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Reports 15 Dec 2017

2030 Vision

Uniting to Deliver Technology for the Global Goals

By Kate Newbury-Helps

2030Vision is a new partnership that connects businesses, NGOs and Governments with the technology and expertise they need to realize the UN 2030 Sustainable Development Goals.

SustainAbility is a founding member of 2030Vision alongside Arm, UN Global Compact, UNICEF, The New York Academy of Sciences, Fauna and Flora International, Centre for Global Equality, Cambridge Judge Business School, British Council, Be He@lthy Be Mobile and Project Everyone.

2030Vision’s ambition is to transform the use of technology so that all people can live their lives to their full potential by 2030.

2030Vision’s ambition is to transform the use of technology so that all people can live their lives to their full potential by 2030.

SustainAbility authored the 2030Vision Report, which summarizes key opportunities and challenges for digital technology and the Global Goals. With input from technology experts and end users, the report describes the scale of the transformation needed, and the aligned social, environmental and commercial opportunities.

Digital solutions with positive impact on the SDGs could, according to The Business and Sustainable Development Commission, unlock $2.1tn additional annual revenue for the technology sector in 2030. The potential value and impact of digital innovation can only be realised with unprecedented levels of collaboration – which 2030Vision will enable.
From the Internet of Things (IoT) to blockchain, from Artificial Intelligence (AI) to intelligent systems, technology will have profound implications for business and society. Our research for the 2030Vision’s first report highlighted food and agriculture, transport, infrastructure, and logistics and heath as the most promising opportunities for digital technology where commercial interests and global societal needs were aligned.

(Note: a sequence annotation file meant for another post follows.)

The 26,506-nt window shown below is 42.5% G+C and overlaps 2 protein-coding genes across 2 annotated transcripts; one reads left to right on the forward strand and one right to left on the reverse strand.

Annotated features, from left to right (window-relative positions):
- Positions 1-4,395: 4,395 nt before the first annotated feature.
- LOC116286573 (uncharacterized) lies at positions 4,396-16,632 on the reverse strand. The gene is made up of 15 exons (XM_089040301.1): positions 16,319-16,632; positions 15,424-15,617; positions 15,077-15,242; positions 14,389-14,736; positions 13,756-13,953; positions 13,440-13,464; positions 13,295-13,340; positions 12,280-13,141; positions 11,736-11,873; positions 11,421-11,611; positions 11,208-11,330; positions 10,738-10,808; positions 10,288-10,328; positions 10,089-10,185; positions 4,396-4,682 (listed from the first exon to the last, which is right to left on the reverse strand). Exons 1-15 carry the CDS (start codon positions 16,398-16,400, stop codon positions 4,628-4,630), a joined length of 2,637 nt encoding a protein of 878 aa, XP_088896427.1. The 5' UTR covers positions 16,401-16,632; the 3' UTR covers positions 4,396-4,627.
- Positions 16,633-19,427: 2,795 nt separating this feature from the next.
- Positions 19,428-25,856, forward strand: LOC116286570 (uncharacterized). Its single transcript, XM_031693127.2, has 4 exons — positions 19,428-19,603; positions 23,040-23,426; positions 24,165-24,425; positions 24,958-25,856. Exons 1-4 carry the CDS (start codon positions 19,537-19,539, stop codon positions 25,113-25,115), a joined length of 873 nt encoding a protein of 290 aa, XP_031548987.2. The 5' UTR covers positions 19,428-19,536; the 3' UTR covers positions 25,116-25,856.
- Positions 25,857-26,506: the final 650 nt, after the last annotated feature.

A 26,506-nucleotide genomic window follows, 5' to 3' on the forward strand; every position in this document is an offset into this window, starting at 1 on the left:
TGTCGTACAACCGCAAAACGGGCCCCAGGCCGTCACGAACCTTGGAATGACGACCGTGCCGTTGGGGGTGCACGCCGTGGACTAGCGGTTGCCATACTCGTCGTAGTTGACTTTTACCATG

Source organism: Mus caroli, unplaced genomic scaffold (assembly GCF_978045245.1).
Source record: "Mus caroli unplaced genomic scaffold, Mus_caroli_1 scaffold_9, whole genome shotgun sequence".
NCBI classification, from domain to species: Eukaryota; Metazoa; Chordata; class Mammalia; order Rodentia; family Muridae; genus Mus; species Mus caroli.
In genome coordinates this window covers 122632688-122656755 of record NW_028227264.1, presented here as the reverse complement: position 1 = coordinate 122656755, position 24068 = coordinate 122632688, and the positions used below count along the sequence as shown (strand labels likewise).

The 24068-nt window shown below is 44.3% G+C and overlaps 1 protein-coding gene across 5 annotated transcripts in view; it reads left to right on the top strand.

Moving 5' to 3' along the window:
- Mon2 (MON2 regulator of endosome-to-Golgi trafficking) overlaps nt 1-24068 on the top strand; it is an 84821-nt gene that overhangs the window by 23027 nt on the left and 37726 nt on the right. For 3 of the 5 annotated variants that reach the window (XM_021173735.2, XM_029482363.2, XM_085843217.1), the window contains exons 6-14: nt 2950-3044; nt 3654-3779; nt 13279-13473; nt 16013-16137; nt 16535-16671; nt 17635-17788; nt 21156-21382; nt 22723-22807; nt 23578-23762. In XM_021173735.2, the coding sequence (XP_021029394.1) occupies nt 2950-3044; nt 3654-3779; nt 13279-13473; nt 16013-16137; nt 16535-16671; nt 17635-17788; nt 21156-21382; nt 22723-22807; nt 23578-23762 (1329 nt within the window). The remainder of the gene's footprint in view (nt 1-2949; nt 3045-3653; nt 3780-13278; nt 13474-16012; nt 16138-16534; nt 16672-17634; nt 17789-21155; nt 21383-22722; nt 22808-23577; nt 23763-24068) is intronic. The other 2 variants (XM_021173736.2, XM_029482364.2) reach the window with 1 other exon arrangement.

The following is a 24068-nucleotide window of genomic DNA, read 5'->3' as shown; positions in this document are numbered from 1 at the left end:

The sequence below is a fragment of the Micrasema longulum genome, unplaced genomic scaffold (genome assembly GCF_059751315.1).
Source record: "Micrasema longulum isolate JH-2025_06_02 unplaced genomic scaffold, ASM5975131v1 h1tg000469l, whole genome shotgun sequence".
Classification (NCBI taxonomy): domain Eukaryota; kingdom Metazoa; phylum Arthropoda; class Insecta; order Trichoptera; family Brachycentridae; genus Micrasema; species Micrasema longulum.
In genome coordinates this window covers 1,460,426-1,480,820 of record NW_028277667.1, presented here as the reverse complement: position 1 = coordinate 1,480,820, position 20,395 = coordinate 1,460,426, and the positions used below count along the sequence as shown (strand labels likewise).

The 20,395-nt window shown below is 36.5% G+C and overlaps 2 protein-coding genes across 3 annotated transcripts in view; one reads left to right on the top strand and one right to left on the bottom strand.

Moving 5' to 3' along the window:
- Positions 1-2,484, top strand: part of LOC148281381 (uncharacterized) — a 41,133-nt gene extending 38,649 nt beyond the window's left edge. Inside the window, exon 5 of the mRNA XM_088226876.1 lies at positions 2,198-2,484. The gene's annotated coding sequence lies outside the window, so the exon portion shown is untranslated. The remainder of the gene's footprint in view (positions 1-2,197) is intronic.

Food & agriculture

Precision agriculture including the use of drones, robotics, smart equipment, and farm management software can deliver higher agricultural yields with fewer inputs. Technologies that utilise radio-frequency identification (RFID) and big data can improve tracking of shelf-life and quality, helping to minimise food waste. Satellite and ground-based sensors in oceans, rivers and farms can help better predict famines and help farmers with decision-making.

Transport, infrastructure and logistics

Intelligent transport, shipping, and distribution systems including autonomous vehicles and vessels, car sharing, and drones can lower emissions and costs while improving efficiency and safety. IoT and blockchain can enable the traceability and monitoring of complex, global supply chains to expose risks of human rights abuses or unsustainable resource management.

Health

Electronic health records can bring better coordination in healthcare delivery and give patients control over their digital health identities. Sensors can enable collection and utilization of vast amounts of health data which can be analysed using AI to predict health conditions and enable targeted treatment and care. Transparency-enabling technologies can reduce medical fraud and litigation, as well as unethical pricing of drugs and insurance.

António Guterres, Secretary-General of the United Nations commented on the initiative, “The world needs strong multi-stakeholder partnerships like 2030Vision that focus on the technological innovations required to achieve the 2030 Agenda for Sustainable Development… I welcome 2030Vision for its leadership and ambition towards attaining our shared goals for people and planet by 2030.”

Find out more and join the partnership at 2030Vision.com.

Sectors

ICT

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